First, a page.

It’s easy to reduce history to hyperbole. It’s human nature to embellish; when looking in the rear view mirror of time, people are always larger than they appear. Still, every now and then, the window of the past shines light on the present in ways that are impossible to understate.
A Woman Sat
Rosa Parks, then secretary of the local NAACP chapter, was not the first person in Montgomery Alabama to be arrested for refusing to surrender her seat on the bus. That honor would go to Claudette Colvin. Seven months later, Mary Louise Smith was arrested without fanfare for the same crime.
Sometime in-between Claudette and Mary Louise’s protests, in a city 700 miles away, a young boy named Emmett Till would be brutally murdered for the crime of (reportedly) whistling at a white woman.
Rosa’s refusal to stand in December 1955 coincided with the rising voice of a young, then largely unknown minister named Martin Luther King Jr. His gifts as an orator notwithstanding, Dr. King had the vision to convert moral outrage into civil unrest, civil unrest into economic pressure, and economic pressure into legal action.
A Town Walked
On the surface, it was as benign a protest as one could imagine. People of color getting up extra early for work: walking, biking, organizing car pools, instead of taking the bus.
The response? Membership in local white supremacist organizations doubled. Dr. King’s home was firebombed. Churches were bombed. Protesters were assaulted. Lynching might have been technically illegal, but in the Jim Crow South, racial terrorism was as commonplace as baseball, hot dogs, and apple pie.
After about a week of crippling financial losses, the bus company was ready to agree to terms. The city of Montgomery however, had different ideas. Originally, the boycott was only meant to last for a day. The case ended up going all the way to the Supreme Court, in no way because anyone cared about a bunch of black people walking holes in the soles of their shoes. The motive for change was purely economic. The result? After 381 days, the Supreme Court ruled in favor of desegregating busses.
Two days later, a shotgun was fired into Dr. King’s home. Four days later, buses were fired upon by snipers. Less than one month after the historic decision, five black churches were bombed in one day.
A Man Kneels
As the adopted bi-racial child of white parents in suburban California, Colin Kaepernick distinguished himself as a scholar athlete, maintaining a 4.0 GPA, and excelling at basketball, baseball, and football. Despite being drafted by the Chicago Cubs, he followed a dream he’d known since fourth grade: to play professional football. After a distinguished college career at Nevada state, he fulfilled his childhood dream, and was drafted by the San Francisco 49ers.
Without question this is a man of some accomplishment. But he didn’t become a household name until he made a controversial decision not to stand for the National Anthem, in silent protest to racial injustice. As innocuous as kneeling quietly for under a minute at the beginning of a football game might sound, many fans have responded with rancor, burning his jersey, and even sending death threats.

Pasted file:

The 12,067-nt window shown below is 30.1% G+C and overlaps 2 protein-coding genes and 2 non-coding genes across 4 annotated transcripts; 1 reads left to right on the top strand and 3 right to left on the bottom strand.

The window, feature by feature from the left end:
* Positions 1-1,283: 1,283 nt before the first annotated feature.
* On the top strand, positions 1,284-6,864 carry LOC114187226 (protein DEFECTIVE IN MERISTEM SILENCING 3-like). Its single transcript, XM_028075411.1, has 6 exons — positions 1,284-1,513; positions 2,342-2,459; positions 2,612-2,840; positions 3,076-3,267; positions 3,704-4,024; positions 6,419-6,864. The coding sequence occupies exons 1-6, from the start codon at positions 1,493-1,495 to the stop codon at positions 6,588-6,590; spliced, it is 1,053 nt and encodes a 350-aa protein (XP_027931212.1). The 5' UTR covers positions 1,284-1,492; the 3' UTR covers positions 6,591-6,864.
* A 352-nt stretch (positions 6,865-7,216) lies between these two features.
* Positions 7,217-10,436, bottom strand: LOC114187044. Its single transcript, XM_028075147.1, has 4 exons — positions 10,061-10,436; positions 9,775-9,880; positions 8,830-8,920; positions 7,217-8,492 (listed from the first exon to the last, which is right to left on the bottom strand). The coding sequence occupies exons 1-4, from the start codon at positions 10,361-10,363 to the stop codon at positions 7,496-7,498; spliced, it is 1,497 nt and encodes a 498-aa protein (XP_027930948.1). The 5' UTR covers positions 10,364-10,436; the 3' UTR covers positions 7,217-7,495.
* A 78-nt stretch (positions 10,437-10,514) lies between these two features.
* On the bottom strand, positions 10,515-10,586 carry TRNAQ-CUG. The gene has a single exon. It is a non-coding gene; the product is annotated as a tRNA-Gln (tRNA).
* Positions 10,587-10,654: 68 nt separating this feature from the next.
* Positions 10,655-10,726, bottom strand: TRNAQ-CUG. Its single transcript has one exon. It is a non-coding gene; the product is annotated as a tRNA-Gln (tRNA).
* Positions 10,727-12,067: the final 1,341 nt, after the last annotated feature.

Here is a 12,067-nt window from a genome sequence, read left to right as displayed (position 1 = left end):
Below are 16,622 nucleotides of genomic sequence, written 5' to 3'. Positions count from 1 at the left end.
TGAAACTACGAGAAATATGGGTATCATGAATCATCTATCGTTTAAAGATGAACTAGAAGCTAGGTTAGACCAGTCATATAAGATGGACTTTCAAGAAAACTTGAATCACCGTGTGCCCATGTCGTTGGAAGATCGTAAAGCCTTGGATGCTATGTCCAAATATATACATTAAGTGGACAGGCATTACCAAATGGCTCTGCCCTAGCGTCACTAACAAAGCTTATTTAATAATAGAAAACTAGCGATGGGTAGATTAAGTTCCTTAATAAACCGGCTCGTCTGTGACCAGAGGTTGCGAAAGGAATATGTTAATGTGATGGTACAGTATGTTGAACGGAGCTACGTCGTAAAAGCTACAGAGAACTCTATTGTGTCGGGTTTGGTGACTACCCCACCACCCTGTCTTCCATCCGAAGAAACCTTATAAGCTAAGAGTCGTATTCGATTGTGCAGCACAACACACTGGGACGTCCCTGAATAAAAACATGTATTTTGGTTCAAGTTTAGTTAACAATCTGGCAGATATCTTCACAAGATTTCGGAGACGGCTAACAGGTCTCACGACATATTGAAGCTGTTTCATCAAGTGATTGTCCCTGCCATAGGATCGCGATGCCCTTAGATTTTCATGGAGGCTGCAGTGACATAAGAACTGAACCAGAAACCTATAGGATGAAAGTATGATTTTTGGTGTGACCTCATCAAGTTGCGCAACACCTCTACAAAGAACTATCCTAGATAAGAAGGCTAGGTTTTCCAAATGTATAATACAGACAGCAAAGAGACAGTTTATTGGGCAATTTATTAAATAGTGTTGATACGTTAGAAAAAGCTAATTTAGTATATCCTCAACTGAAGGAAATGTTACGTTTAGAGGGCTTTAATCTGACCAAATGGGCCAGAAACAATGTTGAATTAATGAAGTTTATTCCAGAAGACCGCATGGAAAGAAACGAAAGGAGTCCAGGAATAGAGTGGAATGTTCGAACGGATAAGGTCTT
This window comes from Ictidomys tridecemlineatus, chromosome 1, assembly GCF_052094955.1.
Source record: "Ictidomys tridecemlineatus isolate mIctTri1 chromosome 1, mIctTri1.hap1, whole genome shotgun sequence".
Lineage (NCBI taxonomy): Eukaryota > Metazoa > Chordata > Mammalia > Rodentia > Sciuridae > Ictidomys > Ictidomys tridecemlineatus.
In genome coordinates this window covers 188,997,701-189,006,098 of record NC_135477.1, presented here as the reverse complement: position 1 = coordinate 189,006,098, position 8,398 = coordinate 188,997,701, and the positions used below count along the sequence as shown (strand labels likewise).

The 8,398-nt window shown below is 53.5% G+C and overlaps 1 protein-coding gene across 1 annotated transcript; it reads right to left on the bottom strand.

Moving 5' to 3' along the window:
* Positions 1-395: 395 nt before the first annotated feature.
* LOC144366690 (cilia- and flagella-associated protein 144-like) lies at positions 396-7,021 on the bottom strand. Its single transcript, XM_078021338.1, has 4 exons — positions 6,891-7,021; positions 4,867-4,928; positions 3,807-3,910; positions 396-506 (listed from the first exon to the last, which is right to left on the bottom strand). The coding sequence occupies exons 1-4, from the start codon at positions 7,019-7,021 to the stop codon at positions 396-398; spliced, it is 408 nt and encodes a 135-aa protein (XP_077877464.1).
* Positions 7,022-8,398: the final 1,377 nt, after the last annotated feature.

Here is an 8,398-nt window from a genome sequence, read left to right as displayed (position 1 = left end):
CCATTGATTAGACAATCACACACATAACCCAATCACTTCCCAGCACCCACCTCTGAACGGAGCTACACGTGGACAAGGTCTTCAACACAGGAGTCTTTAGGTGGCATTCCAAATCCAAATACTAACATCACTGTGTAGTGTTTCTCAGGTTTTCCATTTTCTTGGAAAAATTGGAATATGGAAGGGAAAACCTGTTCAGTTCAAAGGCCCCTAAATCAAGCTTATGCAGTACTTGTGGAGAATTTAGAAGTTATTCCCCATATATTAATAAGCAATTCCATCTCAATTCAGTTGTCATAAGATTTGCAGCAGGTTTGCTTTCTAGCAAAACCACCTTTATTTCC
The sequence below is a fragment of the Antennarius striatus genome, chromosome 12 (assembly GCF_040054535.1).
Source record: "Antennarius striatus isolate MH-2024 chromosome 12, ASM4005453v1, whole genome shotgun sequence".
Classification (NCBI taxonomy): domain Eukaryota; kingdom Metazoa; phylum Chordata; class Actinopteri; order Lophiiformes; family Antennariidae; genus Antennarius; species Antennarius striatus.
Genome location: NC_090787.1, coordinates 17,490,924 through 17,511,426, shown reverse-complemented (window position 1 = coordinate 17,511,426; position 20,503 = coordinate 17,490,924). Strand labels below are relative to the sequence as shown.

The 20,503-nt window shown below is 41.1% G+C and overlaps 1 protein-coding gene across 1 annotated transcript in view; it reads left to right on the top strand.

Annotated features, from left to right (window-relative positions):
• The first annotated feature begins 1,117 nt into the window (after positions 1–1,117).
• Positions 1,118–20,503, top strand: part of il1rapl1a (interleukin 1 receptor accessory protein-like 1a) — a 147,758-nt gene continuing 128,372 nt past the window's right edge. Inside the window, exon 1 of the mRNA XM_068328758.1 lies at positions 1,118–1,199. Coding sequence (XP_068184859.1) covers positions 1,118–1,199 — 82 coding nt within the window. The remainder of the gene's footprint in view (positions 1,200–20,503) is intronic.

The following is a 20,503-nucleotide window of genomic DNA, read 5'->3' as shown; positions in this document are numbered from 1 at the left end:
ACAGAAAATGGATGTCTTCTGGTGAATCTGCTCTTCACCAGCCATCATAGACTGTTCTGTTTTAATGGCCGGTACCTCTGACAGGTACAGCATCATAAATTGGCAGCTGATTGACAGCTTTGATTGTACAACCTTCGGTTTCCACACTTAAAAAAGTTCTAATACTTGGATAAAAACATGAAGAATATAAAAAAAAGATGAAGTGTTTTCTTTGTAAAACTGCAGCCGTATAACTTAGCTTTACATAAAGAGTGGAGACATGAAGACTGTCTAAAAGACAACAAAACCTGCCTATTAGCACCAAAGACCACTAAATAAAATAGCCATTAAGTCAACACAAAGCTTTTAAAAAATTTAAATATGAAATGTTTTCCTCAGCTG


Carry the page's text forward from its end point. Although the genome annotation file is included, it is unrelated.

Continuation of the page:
The result has been a significant decline in viewership. Since Kaepernick began his protest, NFL TV ratings are down a staggering 24%. The potential impact of this protest cannot be understated. With annual revenues of $12Bn, that’s a projected loss of $2.8Bn—not including ticket sales and merchandise—if losses remain flat. A more organized protest could be catastrophic: 67% of NFL players identify as African-American. If they all decided to sit-out for just one game, it would represent a loss of $750,000,000.
It is impossible to calculate the impact of individual actions removed from the window of time; impossible to tell the exact moment individual protest transforms into a platform for social change. Could a potential one-day loss of 3/4ths of a billion dollars spur the owners of the NFL to action? Might that inspire them to hire more minorities for general manager and head coaching positions? Perhaps they’ll recognize the not insignificant impact professional sports has on shaping the cultural zeitgeist? We’ve seen the NBA respond quickly to racism when it threatened their profits. Could economic pressure spur legal action?
At this point in time we are too close to know if Kaepernick’s refusal to stand will be a catalyst for lasting social change. It is entirely plausible that in 50 years, his name might be enshrined next to Rosa Parks. While it’s too early to see any definitive results, it’s important to remember: racism is always about money. Racism built (and maintains) the wealth of nations. While we may always have prejudice and bias in one form or another, if we can figure out how to make racism unprofitable, we just might make steps towards eliminating systemic inequity. Until then: kneel on Kaepernick. Kneel on.
Photo Credits: Getty embed
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The Good Men Project is a Participatory Media Company—we not only provide content you can read and share but we offer a multitude of ways you can actually participate in the all-important conversation about the changing roles of men in the 21st century. Now, we are taking our platform one step further, with the announcement of the plan to roll-out Social Interest Groups and Task Forces. This is a transformative new initiative that will take our conversation to the next level by forming communities that are organized around particular issues.
The #StopRacism group will identify some of the ways in which racism manifests itself in our institutions and our communities, and how this is reinforced, both economically and culturally. We’ll then talk about how to remove that reinforcement and support, in order to make racism, in a word, “unprofitable.” It will be led by GMP Editor’s Lisa Duggan and – the author of the above piece – Jackie Summers.